(1830 Scarborough – Kensington 1896)
Two studies of man for « Golden Hours » and « Orpheus and Eurydice »
Black chalk and white chalk on blue paper
290 x 200 mm
Inscribed with pencil : Golden hours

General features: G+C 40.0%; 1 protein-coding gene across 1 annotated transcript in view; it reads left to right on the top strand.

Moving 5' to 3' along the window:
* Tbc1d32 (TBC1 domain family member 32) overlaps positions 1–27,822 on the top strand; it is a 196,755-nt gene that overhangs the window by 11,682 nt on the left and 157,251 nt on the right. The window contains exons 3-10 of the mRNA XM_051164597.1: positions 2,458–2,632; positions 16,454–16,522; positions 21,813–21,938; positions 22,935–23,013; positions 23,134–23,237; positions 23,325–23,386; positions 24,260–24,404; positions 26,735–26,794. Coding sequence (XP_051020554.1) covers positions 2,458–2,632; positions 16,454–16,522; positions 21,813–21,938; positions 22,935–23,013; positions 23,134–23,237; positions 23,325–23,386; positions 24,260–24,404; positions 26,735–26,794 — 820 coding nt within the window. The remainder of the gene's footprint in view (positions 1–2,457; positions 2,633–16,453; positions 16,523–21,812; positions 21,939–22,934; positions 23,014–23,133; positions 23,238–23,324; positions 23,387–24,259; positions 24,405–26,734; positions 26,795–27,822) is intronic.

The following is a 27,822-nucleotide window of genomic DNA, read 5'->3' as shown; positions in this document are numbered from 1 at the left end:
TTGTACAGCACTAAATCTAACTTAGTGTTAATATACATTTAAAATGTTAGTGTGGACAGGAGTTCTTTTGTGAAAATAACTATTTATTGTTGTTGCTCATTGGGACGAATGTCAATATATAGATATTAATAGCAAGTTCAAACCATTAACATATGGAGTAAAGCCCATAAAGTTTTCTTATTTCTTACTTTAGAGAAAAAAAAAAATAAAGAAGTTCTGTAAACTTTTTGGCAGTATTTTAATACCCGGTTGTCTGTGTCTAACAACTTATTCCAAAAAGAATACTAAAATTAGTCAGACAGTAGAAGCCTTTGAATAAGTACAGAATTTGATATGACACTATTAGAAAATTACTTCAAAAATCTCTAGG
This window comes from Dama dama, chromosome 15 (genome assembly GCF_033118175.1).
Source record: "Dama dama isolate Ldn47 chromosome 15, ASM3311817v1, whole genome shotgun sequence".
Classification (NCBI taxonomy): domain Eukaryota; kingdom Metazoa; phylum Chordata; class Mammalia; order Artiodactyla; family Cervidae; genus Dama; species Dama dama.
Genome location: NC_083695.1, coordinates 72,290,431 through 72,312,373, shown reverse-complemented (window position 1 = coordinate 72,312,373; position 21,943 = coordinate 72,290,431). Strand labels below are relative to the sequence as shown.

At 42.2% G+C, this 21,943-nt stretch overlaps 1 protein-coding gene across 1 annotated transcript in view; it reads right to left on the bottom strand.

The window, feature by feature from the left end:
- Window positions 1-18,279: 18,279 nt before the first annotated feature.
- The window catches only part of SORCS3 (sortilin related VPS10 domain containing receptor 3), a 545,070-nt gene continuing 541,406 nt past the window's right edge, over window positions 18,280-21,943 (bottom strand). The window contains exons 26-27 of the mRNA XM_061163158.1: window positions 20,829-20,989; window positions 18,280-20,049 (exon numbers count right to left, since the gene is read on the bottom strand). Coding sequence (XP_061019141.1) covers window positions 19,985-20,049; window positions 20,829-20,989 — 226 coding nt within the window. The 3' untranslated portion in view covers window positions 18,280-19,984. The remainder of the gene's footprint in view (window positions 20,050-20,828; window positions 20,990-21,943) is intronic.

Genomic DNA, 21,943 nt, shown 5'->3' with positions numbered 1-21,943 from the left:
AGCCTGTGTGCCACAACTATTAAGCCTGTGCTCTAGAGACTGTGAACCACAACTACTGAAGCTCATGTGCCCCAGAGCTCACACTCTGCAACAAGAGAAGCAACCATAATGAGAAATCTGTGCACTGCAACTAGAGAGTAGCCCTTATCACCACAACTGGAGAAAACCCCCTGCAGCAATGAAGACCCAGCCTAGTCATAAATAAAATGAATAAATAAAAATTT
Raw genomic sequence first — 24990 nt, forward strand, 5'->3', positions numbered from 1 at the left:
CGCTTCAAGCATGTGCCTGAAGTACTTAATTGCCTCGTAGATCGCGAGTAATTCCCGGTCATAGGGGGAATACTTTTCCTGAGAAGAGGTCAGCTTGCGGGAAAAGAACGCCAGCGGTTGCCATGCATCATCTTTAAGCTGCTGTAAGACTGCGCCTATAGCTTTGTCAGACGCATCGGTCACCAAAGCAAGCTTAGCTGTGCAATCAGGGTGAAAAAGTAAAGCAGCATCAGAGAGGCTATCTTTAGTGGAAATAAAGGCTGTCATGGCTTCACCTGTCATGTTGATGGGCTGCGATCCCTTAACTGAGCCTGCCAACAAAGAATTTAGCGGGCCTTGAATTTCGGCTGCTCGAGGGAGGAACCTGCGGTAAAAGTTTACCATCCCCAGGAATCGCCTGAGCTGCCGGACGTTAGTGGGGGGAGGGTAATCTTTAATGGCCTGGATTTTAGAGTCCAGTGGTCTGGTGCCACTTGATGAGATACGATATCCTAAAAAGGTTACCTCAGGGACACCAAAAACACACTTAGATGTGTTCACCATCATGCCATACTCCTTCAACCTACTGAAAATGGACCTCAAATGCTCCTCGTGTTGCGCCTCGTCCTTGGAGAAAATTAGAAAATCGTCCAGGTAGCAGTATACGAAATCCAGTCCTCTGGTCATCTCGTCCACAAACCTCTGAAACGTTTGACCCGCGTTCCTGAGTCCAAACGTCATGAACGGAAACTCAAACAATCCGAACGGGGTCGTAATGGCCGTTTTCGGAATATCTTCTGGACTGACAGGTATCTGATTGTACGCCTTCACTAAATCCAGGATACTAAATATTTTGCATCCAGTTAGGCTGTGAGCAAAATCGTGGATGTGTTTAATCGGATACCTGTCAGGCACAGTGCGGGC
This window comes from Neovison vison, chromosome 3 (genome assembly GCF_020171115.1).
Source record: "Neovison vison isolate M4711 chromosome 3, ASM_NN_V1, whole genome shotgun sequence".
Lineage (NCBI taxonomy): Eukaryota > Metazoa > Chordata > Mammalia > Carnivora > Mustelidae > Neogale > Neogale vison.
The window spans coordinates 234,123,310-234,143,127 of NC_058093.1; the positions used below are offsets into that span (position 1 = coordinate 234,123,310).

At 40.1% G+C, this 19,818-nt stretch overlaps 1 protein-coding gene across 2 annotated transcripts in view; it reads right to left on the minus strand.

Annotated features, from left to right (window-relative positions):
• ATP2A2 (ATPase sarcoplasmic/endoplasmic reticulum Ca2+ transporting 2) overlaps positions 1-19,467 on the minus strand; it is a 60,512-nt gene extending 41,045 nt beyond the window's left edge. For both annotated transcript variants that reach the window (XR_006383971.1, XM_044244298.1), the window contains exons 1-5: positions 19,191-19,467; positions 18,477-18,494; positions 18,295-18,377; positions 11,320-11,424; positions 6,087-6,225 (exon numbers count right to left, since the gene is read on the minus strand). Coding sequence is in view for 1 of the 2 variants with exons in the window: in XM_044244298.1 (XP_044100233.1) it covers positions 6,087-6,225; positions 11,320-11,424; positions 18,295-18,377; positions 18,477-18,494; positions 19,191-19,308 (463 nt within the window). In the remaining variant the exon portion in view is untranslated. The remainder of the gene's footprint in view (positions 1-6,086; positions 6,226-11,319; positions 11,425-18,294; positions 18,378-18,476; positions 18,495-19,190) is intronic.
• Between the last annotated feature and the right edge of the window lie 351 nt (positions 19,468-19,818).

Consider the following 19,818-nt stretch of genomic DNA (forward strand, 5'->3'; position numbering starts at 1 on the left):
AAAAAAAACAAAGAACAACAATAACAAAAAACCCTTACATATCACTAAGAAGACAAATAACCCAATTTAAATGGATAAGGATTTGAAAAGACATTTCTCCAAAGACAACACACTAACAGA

Lord Frederic Leighton was one of the most influential and virtuosic artists of the Victorian era, a brilliant and stylistically adventurous painter of bodies and landscapes, who later in his career launched a new movement in British sculpture. Following a peripatetic childhood, he spent his early adulthood touring Europe, developing an almost impossibly wide circle of acquaintances spanning the full gamut of contemporary artistic schools, from Academic History Painting to Naturalism, Romanticism, and, most significantly, Aestheticism His own style gradually developed into a kind of hyper-real Neoclassicism, which prefigured the dreamlike vividness of the Pre-Raphaelites while leaning on the exotic, erotic mythography of Symbolism. His emphasis on beauty – particularly the beauty of the male body – pre-empted the art-for-art’s-sake decadence of the fin de siècle, but he remained a bastion of the artistic establishment, ultimately becoming President of the Royal Academy and a hereditary peer. Several of his artworks, including An Athlete Wrestling with a Python and Flaming June, are now recognized as seminal works of their time.